A Few Investment Lessons. Part II.

A Few Investment Lessons. Part II.

November 21, 2018 0 By admin

A few investment lessons learned by the regular guy. Part II.

Assets Allocation

Note: Read the first part of this article in the Category: Investments.

As an active investor, I have separated my assets in the few different investment vehicles:

  • Real Estate properties that generate income and allow me to cover the expenses on my primary residence (plus some extras including price appreciation) – 35% of total investment.
  • Annuities that I have bought years ago that, that I hope will allow me having the stream of income upon retirement – 15% of total investment.
  • Private investments in the diversified Real Estate companies that quickly raise the cash, do quick turnover of the assets and sell them while returning investors about 6-8% of the dividends ( with an average holding period 1 – 5 years) – 10% of total investment.
  • 401k, IRA, Roth IRA – 15% of total investment.
  • Liquid assets: cash, BDCs and CEFs, ETFs, munis, and the stocks – ~24% of total investment.
  • Physical Metals (coins) – less than 1% (just as insurance in a case of emergency). There are many suggestions about investing at least 5% in gold, but remember that this investment does not generate profits.

As you see, in has nothing to do with stocks/bonds allocation only. There is nothing certain in this world but even with the possible stock market crashes, I will have to worry mostly about less than 50% of my assets (#4 and #5, and partially #3). With the smart strategy, stop orders, and constant monitoring of the market, I hope to have adequate protection of my assets.

From those six, #2 and #3 are the investments that are acquired and managed through my Financial Adviser, while the rest are investments that are based on my own research and the lessons I have learned over the years. I will discuss mostly the liquid assets in the second part of this article because they present the biggest challenge in the rapidly changing market environment but first…

…A FEW LESSONS

My poor choices and struggles with investment choices taught me few valuable lessons:

  1. Don’t subscribe to the newsletters, no matter how attractive they look and sound – you will lose more than gain. I have lost with most of them in the past. Now, when I am looking at the “best picks” by the newsletter “gurus” and then go to Finviz.com to have a quick look at the stock‘s financials, it makes me sick. They recommend the companies that have terrible volatility, not enough cash to sustain dividend payouts, with recent insiders selling, and the fundamentals that scream: “don’t buy me now”! The purpose of every newsletter or investment service is to make money with the subscription fee but not to make you richer. All of them are proud of their achievements but hiding their disasters. Note: Read my article “My Case Against Investment Newsletters“.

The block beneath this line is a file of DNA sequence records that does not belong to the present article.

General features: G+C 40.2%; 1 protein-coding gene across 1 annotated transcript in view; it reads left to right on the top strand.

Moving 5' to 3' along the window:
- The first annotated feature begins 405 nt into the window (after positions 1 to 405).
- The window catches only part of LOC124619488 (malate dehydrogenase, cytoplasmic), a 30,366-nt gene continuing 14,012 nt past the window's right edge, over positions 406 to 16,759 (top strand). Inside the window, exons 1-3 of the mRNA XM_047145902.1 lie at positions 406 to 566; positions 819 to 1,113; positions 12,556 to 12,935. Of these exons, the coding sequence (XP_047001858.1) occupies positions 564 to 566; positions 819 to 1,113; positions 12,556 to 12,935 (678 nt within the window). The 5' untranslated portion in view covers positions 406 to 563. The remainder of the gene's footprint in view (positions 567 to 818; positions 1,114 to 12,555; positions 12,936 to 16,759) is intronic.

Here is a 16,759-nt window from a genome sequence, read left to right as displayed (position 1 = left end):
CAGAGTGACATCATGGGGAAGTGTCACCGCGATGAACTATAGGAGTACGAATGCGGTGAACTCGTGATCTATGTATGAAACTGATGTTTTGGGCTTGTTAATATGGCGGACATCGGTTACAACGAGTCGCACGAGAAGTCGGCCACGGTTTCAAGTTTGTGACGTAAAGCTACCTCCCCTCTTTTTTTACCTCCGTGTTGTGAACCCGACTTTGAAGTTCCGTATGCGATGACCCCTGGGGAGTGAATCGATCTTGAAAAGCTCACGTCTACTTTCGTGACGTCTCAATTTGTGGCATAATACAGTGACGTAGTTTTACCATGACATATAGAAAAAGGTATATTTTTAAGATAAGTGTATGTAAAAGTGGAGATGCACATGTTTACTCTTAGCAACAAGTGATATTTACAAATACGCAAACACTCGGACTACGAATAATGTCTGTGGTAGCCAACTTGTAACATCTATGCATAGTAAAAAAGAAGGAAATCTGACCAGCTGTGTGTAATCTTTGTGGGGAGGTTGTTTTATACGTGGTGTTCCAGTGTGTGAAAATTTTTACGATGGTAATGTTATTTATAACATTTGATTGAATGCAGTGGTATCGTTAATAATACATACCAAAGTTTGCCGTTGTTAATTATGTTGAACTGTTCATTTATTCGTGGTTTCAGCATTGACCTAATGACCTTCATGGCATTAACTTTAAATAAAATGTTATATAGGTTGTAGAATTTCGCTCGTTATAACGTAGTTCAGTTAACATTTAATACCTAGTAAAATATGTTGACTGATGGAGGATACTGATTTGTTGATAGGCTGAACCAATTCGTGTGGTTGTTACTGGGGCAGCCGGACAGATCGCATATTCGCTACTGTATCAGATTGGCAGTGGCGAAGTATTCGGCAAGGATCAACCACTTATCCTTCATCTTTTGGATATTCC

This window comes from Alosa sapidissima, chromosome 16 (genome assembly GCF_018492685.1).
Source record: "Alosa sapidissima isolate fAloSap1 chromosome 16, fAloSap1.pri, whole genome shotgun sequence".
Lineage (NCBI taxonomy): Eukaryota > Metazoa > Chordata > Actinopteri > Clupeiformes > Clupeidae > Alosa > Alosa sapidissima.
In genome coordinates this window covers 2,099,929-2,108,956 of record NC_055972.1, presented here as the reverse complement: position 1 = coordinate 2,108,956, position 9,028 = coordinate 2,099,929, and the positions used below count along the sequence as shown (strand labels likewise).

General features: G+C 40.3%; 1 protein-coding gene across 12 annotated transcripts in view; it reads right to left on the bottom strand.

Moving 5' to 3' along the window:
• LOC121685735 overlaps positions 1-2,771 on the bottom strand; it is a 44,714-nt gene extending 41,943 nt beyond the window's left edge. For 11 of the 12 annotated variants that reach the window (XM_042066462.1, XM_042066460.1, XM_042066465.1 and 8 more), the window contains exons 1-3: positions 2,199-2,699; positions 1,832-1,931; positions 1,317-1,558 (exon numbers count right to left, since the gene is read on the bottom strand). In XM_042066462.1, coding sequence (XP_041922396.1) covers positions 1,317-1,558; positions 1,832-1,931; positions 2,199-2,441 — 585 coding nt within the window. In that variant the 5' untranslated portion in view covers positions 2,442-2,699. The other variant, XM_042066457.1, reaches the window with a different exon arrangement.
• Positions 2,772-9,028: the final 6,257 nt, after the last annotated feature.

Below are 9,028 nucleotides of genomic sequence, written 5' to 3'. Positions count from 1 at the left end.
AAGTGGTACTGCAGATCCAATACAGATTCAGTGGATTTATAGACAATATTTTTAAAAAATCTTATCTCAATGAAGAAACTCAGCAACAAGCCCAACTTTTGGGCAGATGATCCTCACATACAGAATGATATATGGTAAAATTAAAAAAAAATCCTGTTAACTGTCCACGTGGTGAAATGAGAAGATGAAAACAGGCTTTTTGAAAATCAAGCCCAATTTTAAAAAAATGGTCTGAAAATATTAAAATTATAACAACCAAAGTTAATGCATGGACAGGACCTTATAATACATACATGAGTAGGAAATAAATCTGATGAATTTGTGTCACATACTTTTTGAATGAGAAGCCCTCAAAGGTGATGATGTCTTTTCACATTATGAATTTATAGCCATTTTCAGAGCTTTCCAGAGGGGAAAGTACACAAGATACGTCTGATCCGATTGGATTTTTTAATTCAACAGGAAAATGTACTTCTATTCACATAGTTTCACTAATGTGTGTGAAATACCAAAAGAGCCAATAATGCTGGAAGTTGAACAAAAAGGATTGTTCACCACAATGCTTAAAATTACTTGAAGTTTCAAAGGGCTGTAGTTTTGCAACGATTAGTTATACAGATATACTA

2. Do not trust the new “Nostradamus” who claims to be the best stock picker or who knows in advance about what is going to happen with his stock recommendations. They all sound very convincing but always remember that there is no one who knows the future.
  3. Do not rely on investment analysts’ opinion when evaluate the stocks (sorry folks!). It hit me just recently, when I began using the Finviz.com site for my research (in addition to few others). When I see the “analysis” by various investment firms and compare with the stocks movements, it makes me laugh hard! It looks like the firms have hired college graduates to analyze the stocks (for instance, just look at the ETE stock downgrades in February 2016). There are only few solid investment firms that can predict stock performance with relative accuracy. I am disappointed that some stocks react on those analyses by increased volume and price movements. The investors should completely ignore them and rely rather on the company’s performance but, if you remember, the stock market is a combination of the investors’ mood…